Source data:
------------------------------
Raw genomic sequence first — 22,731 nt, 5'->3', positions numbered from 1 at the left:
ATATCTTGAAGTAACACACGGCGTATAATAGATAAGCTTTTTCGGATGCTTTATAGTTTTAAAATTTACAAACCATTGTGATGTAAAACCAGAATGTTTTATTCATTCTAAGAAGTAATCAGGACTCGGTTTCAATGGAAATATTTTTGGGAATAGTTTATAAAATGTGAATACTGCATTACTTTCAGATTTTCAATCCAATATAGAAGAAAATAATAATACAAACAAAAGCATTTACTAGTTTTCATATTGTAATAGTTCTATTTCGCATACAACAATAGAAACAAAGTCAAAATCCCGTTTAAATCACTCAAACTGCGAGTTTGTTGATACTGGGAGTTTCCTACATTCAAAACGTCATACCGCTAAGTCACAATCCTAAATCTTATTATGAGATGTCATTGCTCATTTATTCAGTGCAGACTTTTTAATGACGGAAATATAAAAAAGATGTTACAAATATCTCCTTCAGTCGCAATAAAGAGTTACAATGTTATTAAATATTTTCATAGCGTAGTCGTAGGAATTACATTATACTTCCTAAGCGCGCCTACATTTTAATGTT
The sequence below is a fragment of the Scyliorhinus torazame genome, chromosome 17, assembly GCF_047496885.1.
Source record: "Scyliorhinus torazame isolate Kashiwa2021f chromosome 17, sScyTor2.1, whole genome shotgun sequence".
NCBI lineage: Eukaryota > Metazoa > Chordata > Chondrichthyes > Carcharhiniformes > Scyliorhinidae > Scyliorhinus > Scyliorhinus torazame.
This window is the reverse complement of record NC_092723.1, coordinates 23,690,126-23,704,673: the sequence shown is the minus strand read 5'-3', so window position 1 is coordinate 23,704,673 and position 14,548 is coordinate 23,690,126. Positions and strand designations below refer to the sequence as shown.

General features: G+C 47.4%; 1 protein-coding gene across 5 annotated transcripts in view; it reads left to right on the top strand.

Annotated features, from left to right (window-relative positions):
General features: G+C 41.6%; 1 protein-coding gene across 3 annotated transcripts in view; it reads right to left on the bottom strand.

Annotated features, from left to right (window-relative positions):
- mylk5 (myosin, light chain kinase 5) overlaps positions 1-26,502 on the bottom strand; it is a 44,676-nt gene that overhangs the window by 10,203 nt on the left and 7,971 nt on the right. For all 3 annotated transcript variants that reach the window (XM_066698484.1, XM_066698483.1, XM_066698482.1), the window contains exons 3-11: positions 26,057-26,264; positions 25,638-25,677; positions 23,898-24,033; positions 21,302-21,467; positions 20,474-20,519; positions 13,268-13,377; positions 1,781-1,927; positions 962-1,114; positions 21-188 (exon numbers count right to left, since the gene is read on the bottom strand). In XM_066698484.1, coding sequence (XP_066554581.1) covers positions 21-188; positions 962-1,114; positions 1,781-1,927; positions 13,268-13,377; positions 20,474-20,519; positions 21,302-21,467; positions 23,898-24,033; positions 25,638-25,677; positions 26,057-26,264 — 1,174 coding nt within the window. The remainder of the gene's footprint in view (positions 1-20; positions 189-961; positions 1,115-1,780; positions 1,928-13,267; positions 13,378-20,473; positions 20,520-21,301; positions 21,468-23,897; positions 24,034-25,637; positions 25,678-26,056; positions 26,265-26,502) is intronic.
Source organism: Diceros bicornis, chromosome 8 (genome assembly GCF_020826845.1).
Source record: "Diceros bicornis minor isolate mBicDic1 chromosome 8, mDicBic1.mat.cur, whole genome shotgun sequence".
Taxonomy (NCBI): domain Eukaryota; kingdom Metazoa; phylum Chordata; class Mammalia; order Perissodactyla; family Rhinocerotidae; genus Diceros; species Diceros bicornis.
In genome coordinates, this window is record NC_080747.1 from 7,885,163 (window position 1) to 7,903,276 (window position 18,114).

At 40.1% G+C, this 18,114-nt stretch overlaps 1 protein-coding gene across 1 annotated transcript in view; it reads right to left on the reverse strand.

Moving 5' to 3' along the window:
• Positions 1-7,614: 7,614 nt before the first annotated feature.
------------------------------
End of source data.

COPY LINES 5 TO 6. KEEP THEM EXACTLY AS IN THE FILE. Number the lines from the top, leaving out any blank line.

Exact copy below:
NCBI lineage: Eukaryota > Metazoa > Chordata > Chondrichthyes > Carcharhiniformes > Scyliorhinidae > Scyliorhinus > Scyliorhinus torazame.
This window is the reverse complement of record NC_092723.1, coordinates 23,690,126-23,704,673: the sequence shown is the minus strand read 5'-3', so window position 1 is coordinate 23,704,673 and position 14,548 is coordinate 23,690,126. Positions and strand designations below refer to the sequence as shown.